My dad was a strong man. Standing only 5’8″ with shoulders that seemed almost that wide, he could lift and move machinery someone twice his size could not. He was brilliant, resourceful and creative. He could fix anything and build anything. He was a generous man. He had a soft heart. He supported so many people that were down and out and tried to give them a second and third chance in life. He loved to laugh and his laugh could light up the whole room. He loved to eat and he loved to cook and feed as many people at a time as he could. He came from a big family, his father was one of 21 children, and one of my dad’s favorite things was to get together with his family, or “visit” as they called it, and tell stories. He loved to fish and he loved the land he grew up on. The best part of his life, he spent in his older years living back in the country on his farm with his cattle, his goats and his ponds.

I’ve learned so much throughout my life from my dad, both good and bad. I’m still learning his lessons. Although he grew up in a time when women were not respected like men, he taught me that I was just as good as any man and I needed to act like it. I learned to work hard from him and to fight for what I wanted. Two qualities that have both a good and a bad side to them. He gave me my love of strong coffee, one of his addictions and now one of mine. He taught me to string a cane pole, bait my hook and skin a catfish.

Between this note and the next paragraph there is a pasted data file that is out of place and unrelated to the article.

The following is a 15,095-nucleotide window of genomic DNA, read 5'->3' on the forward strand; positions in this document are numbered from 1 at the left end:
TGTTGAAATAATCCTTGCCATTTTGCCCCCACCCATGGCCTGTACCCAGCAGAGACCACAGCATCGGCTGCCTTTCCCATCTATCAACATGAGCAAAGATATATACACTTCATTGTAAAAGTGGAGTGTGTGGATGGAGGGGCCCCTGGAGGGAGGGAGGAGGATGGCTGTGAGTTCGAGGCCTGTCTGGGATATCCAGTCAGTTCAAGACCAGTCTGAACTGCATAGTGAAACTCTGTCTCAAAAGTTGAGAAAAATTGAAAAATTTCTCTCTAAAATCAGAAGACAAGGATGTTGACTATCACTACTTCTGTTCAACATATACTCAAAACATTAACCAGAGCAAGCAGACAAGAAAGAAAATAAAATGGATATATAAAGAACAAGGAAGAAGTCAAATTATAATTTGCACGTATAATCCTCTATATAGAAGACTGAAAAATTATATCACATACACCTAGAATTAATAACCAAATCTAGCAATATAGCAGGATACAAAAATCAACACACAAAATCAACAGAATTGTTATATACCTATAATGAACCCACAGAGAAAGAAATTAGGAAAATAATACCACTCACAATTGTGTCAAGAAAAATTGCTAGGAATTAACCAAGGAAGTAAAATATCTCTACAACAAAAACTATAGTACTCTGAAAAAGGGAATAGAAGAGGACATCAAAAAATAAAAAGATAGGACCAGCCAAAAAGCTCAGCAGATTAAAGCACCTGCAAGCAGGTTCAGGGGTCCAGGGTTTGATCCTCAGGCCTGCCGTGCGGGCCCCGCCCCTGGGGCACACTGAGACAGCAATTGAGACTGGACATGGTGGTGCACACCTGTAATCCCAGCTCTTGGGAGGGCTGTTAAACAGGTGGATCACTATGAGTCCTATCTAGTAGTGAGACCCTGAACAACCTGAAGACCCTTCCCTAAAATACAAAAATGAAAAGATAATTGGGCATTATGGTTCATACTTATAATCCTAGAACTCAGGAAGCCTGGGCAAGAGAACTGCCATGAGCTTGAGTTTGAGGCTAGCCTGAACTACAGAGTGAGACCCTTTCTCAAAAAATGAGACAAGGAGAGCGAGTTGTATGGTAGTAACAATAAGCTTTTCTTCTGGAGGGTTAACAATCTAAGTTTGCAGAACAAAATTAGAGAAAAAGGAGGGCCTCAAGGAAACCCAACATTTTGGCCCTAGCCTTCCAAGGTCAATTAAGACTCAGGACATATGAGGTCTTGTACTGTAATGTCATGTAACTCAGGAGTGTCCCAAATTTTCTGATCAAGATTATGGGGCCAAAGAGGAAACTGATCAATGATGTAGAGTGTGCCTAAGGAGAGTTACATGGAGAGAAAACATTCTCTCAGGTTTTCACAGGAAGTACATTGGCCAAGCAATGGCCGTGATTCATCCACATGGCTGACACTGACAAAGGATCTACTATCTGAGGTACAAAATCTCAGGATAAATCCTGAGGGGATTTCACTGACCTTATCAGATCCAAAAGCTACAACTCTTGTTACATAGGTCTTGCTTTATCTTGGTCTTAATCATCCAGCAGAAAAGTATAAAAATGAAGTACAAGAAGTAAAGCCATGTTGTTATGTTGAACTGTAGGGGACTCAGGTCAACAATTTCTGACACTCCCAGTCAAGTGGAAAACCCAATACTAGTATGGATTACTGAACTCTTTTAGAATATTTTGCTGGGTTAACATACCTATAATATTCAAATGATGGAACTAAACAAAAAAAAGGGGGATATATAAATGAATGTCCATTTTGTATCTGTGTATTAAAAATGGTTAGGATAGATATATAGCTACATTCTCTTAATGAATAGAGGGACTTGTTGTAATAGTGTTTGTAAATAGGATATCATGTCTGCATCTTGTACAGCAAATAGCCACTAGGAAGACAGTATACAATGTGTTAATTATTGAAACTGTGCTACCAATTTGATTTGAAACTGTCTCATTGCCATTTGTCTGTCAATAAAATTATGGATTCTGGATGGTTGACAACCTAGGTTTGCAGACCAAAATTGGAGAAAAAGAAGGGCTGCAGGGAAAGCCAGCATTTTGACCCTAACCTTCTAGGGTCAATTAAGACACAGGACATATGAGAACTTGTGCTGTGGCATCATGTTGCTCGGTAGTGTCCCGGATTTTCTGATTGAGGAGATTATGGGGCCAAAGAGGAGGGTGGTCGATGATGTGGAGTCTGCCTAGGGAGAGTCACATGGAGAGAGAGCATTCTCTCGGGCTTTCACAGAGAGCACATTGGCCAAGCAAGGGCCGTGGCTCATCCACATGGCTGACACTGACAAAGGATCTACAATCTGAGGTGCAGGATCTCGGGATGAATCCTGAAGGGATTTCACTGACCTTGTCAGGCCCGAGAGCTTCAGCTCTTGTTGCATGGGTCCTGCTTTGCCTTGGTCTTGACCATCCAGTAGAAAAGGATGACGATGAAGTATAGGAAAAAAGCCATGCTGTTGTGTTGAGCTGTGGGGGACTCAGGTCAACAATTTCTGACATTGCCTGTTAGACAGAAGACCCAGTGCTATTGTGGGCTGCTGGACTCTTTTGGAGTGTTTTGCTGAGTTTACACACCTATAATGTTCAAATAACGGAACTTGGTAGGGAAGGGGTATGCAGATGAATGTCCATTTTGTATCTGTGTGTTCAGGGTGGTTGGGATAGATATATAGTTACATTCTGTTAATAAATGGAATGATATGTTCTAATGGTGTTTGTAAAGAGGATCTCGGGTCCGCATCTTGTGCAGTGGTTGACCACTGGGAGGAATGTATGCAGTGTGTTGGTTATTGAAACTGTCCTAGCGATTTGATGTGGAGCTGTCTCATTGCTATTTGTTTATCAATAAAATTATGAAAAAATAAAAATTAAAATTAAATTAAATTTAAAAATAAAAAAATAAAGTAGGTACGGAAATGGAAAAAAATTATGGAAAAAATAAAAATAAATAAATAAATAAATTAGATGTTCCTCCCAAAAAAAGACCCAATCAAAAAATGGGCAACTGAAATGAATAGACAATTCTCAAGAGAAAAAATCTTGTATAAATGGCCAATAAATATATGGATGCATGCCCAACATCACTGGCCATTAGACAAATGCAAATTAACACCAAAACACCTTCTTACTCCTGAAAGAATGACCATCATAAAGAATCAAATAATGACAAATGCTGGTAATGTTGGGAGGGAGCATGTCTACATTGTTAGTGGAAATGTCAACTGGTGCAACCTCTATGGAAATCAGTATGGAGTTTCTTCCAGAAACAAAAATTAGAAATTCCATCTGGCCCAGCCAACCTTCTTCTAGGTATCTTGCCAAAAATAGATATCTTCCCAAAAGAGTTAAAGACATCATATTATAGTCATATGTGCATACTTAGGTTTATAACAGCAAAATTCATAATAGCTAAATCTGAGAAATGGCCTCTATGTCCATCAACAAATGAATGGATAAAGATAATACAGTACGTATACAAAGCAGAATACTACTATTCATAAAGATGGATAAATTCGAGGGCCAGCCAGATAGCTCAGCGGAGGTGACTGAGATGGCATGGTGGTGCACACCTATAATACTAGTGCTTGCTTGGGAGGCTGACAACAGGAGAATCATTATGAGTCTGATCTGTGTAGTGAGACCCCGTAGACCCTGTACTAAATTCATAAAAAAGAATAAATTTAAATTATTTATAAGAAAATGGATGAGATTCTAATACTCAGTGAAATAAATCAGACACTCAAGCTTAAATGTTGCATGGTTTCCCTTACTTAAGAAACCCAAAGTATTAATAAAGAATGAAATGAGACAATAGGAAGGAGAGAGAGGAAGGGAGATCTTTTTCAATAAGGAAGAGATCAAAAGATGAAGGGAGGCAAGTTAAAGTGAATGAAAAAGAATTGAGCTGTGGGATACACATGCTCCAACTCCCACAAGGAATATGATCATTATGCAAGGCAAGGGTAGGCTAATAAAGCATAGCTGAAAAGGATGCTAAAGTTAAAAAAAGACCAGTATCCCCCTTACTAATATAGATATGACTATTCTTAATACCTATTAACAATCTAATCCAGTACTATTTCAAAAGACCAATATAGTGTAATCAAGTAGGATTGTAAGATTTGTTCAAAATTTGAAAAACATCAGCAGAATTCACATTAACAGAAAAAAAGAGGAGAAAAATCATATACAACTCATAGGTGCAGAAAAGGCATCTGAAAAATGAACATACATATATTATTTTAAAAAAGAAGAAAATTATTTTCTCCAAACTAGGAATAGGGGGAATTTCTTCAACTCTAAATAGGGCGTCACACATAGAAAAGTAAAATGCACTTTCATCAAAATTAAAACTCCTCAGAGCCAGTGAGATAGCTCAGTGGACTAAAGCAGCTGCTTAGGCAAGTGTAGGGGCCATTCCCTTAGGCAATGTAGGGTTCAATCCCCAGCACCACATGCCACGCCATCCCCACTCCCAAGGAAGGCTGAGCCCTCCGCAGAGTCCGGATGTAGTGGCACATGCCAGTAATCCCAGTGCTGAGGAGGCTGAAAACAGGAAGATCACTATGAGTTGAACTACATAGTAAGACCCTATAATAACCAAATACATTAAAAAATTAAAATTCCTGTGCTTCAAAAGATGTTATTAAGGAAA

He also gave me my stubborness and hardheadedness and taught me to argue. He taught me not to trust, something I still battle with to this day. He struggled with being able to relax and I hear his voice in my mind always telling me to be busy not lazy. I laugh like him, throwing my head back and laughing the loudest in the room. I have a soft heart like him, always trying to rescue the things that are lost causes. He gave me my love of stories, both hearing them and telling them.

And he gave me my love of the land. He taught me the feeling of peace that can only come from being surrounded by the natural world. A love that I now translate into art. A story that I try to tell through painting. He died years before I started painting, but I think he would be proud and I think he would understand completely my need to capture the love of place and light and wonder.

My dad taught me that people that we love aren’t perfect. That sometimes they can be hard to love and even harder to understand. But you love them anyway. I miss his voice, deep and gravelly. I miss his laugh, loud and contagious. I miss his fried fish, boiled peanuts and shrimp salad. I miss his stories and his arm heavy and comforting on my shoulders. I miss hearing his advice, wanted or unwanted.

He was larger than life and he still is.

Twenty years ago at this moment, 11:08 he let go of this life. But his spirit is still here. He finally won the battle.

I love you dad.

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I am a landscape painter living and painting on the Georgia coast. Painting and writing is a way to reach out and share my observations, my experiences and my inspirations with you. It is how I tell my story and the story of the wild, beautiful landscape where I live.

10 thoughts on “An Homage to my dad

  1. You are indeed, one heck of a storyteller/writer –another talent in addition to your artwork!!!! The two together make you unstoppable… quite envious I am!!!! Loved reading about your Dad….just lost mine….what a tribute, Dottie!!!
    I know we will miss them until we meet again, but we’re left with the comfort of their memories and all we learned and inherited from them…..thoughts and prayers today…..

    Liked by 1 person